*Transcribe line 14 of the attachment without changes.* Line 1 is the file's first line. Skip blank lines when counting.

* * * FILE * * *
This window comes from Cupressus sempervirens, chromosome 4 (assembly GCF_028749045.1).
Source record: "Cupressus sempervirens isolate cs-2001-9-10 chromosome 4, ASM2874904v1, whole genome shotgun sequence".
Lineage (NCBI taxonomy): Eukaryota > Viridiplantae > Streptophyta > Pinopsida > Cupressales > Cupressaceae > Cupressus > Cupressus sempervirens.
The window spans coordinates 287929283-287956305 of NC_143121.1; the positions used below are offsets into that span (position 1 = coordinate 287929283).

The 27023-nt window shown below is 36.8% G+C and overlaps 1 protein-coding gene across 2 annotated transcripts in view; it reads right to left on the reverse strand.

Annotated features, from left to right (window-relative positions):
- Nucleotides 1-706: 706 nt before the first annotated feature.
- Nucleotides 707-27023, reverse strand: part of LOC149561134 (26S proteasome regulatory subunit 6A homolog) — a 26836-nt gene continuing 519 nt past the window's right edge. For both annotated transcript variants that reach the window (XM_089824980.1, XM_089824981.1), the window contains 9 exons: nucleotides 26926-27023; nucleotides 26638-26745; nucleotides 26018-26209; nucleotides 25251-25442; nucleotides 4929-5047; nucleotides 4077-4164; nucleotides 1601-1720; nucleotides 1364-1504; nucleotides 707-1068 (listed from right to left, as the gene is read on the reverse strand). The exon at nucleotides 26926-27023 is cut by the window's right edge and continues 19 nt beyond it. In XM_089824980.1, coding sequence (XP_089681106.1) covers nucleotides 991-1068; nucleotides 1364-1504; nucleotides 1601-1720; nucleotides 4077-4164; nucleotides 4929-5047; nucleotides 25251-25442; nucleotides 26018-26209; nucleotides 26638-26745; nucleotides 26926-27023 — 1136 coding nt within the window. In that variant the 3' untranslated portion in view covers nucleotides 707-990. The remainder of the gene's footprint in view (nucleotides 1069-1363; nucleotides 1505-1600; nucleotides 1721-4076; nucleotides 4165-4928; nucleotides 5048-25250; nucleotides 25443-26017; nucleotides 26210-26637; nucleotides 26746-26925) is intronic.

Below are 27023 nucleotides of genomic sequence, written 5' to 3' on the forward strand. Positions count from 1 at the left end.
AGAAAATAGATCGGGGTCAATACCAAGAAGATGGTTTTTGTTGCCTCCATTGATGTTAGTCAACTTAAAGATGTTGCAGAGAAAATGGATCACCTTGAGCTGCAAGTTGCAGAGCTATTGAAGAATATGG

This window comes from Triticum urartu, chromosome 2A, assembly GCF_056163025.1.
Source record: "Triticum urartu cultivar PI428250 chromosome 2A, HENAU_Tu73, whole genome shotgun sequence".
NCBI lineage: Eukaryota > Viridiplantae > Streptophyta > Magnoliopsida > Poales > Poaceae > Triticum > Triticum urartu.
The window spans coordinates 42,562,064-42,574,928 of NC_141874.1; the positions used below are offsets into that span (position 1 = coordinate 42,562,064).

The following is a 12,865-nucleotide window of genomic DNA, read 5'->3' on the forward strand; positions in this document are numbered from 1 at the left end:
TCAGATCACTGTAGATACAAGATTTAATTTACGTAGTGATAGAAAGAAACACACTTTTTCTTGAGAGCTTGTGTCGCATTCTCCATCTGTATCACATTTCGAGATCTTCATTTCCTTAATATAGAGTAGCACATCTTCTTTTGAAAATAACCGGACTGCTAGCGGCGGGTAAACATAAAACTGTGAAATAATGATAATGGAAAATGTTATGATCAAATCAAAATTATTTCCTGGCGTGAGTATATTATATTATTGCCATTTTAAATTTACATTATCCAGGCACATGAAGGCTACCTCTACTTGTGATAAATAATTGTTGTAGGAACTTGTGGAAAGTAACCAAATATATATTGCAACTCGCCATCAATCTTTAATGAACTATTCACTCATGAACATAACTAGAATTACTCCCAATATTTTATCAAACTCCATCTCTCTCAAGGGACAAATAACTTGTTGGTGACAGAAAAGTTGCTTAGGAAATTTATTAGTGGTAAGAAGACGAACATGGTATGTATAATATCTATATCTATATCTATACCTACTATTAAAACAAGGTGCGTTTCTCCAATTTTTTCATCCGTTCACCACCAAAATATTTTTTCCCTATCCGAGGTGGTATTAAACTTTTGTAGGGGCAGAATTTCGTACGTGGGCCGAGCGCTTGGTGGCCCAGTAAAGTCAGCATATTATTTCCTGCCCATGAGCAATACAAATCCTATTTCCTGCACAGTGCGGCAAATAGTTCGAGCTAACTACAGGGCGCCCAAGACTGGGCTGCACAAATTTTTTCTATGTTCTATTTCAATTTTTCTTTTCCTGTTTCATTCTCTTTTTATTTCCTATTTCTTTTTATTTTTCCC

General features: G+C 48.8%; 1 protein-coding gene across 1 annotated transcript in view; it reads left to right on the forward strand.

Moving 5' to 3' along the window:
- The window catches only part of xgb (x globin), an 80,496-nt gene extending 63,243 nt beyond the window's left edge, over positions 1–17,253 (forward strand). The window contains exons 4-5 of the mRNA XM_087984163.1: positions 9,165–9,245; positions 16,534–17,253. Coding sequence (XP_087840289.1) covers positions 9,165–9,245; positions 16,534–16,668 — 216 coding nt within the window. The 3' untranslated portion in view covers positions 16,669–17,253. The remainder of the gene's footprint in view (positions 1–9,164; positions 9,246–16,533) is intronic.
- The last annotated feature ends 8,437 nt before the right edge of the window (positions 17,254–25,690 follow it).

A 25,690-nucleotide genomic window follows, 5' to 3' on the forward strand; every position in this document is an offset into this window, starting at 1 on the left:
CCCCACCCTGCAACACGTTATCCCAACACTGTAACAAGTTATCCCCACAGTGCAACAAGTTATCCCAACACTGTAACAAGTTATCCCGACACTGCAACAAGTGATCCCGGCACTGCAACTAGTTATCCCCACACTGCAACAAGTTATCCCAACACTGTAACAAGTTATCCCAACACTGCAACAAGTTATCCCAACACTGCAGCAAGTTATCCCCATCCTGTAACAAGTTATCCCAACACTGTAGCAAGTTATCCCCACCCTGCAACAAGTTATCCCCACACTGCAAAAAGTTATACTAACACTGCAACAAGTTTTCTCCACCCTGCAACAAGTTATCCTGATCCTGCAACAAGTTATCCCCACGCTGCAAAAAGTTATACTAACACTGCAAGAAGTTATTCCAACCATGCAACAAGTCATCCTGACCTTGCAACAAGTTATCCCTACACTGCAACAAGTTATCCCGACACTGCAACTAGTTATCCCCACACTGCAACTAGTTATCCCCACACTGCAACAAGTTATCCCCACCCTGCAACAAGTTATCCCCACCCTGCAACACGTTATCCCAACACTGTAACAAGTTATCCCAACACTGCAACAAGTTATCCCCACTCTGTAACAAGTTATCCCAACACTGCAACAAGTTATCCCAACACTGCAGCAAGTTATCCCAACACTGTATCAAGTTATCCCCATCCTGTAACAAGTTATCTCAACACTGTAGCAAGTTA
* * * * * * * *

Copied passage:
The window spans coordinates 42,562,064-42,574,928 of NC_141874.1; the positions used below are offsets into that span (position 1 = coordinate 42,562,064).